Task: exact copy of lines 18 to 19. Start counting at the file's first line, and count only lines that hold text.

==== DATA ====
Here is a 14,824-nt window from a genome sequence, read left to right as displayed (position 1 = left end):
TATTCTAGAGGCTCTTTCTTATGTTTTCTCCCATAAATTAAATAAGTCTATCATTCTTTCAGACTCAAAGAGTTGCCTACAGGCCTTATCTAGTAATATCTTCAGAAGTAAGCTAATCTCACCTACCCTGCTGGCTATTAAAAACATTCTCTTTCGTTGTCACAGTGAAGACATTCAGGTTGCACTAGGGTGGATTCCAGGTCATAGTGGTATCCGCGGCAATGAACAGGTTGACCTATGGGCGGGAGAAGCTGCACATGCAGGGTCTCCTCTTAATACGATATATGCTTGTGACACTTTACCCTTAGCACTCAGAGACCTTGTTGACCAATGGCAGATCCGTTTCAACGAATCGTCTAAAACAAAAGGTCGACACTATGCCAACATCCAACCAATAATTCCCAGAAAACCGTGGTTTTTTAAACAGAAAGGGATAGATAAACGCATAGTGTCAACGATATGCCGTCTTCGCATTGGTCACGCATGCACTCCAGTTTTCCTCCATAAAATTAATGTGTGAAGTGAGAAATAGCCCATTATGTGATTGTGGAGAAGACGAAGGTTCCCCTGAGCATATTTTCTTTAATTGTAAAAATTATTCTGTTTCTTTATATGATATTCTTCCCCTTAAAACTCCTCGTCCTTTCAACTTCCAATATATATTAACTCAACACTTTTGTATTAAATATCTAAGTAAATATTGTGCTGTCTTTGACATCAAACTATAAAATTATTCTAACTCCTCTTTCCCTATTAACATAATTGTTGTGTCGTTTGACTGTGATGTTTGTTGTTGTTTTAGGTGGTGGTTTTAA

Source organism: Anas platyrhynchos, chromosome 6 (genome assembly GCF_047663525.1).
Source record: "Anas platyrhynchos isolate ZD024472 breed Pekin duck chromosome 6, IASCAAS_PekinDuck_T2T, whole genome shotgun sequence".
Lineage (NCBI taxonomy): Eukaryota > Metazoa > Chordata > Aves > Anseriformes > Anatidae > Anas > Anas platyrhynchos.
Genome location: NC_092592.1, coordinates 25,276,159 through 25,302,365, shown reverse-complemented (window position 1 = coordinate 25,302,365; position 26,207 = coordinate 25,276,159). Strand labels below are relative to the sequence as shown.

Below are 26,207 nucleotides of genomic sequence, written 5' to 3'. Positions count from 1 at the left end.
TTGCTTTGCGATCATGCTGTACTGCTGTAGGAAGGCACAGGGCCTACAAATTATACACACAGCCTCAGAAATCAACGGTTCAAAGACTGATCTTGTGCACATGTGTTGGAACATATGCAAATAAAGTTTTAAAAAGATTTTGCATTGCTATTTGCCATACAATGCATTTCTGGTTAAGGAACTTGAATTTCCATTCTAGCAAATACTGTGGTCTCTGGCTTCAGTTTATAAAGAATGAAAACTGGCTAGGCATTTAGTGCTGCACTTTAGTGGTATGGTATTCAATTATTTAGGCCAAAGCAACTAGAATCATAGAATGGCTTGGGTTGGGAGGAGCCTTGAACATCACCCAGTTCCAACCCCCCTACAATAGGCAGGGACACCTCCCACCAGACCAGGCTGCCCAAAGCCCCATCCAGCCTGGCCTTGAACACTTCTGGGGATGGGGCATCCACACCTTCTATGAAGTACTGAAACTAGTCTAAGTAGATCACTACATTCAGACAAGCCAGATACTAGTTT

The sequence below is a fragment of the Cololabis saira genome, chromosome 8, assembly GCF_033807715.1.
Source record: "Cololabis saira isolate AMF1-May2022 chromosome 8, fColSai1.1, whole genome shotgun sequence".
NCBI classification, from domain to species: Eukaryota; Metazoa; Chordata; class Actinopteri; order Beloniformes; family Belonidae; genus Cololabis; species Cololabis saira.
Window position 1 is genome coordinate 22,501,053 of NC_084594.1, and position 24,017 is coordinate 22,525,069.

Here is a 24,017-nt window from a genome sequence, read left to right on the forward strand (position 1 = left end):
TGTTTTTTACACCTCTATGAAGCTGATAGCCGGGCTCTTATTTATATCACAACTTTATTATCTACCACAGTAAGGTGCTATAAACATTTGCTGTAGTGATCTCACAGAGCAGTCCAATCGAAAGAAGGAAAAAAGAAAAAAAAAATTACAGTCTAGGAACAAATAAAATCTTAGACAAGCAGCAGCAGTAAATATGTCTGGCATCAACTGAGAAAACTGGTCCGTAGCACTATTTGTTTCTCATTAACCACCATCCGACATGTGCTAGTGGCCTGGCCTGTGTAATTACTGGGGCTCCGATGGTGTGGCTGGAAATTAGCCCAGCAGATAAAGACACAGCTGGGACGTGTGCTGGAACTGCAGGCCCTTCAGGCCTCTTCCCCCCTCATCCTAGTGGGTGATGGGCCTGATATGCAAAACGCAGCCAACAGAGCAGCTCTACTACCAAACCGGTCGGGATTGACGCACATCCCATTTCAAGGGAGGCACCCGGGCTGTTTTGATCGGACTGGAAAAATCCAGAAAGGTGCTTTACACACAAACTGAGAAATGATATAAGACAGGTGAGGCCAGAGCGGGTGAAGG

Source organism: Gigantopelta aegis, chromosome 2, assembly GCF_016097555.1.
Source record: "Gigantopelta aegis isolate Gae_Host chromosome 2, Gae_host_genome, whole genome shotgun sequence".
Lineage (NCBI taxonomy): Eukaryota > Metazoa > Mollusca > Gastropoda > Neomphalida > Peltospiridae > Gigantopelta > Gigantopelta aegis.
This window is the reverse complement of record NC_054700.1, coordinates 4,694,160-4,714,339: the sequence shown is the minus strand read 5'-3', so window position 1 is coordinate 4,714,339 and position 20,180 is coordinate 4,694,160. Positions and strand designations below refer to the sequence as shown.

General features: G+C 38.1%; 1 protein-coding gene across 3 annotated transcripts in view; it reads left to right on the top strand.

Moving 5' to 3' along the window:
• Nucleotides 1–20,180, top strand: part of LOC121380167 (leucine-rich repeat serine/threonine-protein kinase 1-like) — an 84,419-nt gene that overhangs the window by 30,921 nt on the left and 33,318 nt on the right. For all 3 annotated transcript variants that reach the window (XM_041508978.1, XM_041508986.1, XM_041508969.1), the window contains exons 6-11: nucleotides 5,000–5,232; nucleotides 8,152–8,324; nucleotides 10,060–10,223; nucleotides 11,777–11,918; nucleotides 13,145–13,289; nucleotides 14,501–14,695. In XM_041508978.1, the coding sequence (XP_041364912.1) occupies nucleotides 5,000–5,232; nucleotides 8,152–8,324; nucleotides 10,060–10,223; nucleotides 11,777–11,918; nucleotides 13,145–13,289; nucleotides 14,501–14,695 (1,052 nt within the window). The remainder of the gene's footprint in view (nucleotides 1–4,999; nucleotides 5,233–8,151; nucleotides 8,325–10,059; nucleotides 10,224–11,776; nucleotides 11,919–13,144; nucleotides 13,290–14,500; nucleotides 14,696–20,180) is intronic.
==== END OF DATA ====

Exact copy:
This window is the reverse complement of record NC_054700.1, coordinates 4,694,160-4,714,339: the sequence shown is the minus strand read 5'-3', so window position 1 is coordinate 4,714,339 and position 20,180 is coordinate 4,694,160. Positions and strand designations below refer to the sequence as shown.

General features: G+C 38.1%; 1 protein-coding gene across 3 annotated transcripts in view; it reads left to right on the top strand.